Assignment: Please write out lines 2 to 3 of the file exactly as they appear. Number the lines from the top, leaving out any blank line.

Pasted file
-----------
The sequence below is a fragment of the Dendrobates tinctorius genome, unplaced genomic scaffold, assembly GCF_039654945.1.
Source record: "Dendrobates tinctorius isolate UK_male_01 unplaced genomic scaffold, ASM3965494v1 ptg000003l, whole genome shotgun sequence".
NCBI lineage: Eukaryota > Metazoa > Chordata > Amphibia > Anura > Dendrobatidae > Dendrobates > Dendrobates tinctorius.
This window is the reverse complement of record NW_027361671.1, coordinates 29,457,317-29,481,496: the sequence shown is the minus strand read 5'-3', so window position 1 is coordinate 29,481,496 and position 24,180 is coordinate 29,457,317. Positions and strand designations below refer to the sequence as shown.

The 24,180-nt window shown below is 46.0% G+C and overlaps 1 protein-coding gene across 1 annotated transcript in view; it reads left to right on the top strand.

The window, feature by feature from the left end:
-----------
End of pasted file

Source record: "Dendrobates tinctorius isolate UK_male_01 unplaced genomic scaffold, ASM3965494v1 ptg000003l, whole genome shotgun sequence".
NCBI lineage: Eukaryota > Metazoa > Chordata > Amphibia > Anura > Dendrobatidae > Dendrobates > Dendrobates tinctorius.